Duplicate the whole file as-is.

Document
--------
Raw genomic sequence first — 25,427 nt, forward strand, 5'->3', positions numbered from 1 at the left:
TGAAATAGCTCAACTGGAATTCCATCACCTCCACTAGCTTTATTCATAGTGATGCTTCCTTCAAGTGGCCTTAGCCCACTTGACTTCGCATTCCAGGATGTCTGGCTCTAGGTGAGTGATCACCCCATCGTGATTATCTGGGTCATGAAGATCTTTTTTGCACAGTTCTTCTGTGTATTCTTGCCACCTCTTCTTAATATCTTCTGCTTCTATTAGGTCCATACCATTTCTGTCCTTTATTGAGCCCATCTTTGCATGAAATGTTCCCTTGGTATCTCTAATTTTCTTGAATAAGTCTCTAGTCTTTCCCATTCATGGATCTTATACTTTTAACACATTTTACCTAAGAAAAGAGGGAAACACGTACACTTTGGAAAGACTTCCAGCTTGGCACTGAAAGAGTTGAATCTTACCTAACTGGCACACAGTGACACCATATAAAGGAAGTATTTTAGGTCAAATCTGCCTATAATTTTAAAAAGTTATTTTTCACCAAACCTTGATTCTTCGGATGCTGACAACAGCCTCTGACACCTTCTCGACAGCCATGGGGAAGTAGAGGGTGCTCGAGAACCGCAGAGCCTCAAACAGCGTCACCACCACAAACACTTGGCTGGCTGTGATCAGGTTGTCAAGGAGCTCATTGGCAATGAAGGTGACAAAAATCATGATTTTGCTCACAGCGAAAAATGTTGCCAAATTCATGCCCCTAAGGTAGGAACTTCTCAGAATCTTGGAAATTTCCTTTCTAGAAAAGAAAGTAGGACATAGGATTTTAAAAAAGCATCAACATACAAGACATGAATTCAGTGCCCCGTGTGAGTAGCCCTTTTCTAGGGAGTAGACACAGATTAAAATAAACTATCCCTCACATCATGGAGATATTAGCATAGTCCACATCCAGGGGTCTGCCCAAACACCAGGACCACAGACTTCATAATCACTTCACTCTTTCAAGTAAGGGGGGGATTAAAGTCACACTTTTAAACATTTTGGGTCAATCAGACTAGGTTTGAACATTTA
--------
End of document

Raw genomic sequence first — 25,427 nt, forward strand, 5'->3', positions numbered from 1 at the left:
TGAAATAGCTCAACTGGAATTCCATCACCTCCACTAGCTTTATTCATAGTGATGCTTCCTTCAAGTGGCCTTAGCCCACTTGACTTCGCATTCCAGGATGTCTGGCTCTAGGTGAGTGATCACCCCATCGTGATTATCTGGGTCATGAAGATCTTTTTTGCACAGTTCTTCTGTGTATTCTTGCCACCTCTTCTTAATATCTTCTGCTTCTATTAGGTCCATACCATTTCTGTCCTTTATTGAGCCCATCTTTGCATGAAATGTTCCCTTGGTATCTCTAATTTTCTTGAATAAGTCTCTAGTCTTTCCCATTCATGGATCTTATACTTTTAACACATTTTACCTAAGAAAAGAGGGAAACACGTACACTTTGGAAAGACTTCCAGCTTGGCACTGAAAGAGTTGAATCTTACCTAACTGGCACACAGTGACACCATATAAAGGAAGTATTTTAGGTCAAATCTGCCTATAATTTTAAAAAGTTATTTTTCACCAAACCTTGATTCTTCGGATGCTGACAACAGCCTCTGACACCTTCTCGACAGCCATGGGGAAGTAGAGGGTGCTCGAGAACCGCAGAGCCTCAAACAGCGTCACCACCACAAACACTTGGCTGGCTGTGATCAGGTTGTCAAGGAGCTCATTGGCAATGAAGGTGACAAAAATCATGATTTTGCTCACAGCGAAAAATGTTGCCAAATTCATGCCCCTAAGGTAGGAACTTCTCAGAATCTTGGAAATTTCCTTTCTAGAAAAGAAAGTAGGACATAGGATTTTAAAAAAGCATCAACATACAAGACATGAATTCAGTGCCCCGTGTGAGTAGCCCTTTTCTAGGGAGTAGACACAGATTAAAATAAACTATCCCTCACATCATGGAGATATTAGCATAGTCCACATCCAGGGGTCTGCCCAAACACCAGGACCACAGACTTCATAATCACTTCACTCTTTCAAGTAAGGGGGGGATTAAAGTCACACTTTTAAACATTTTGGGTCAATCAGACTAGGTTTGAACATTTA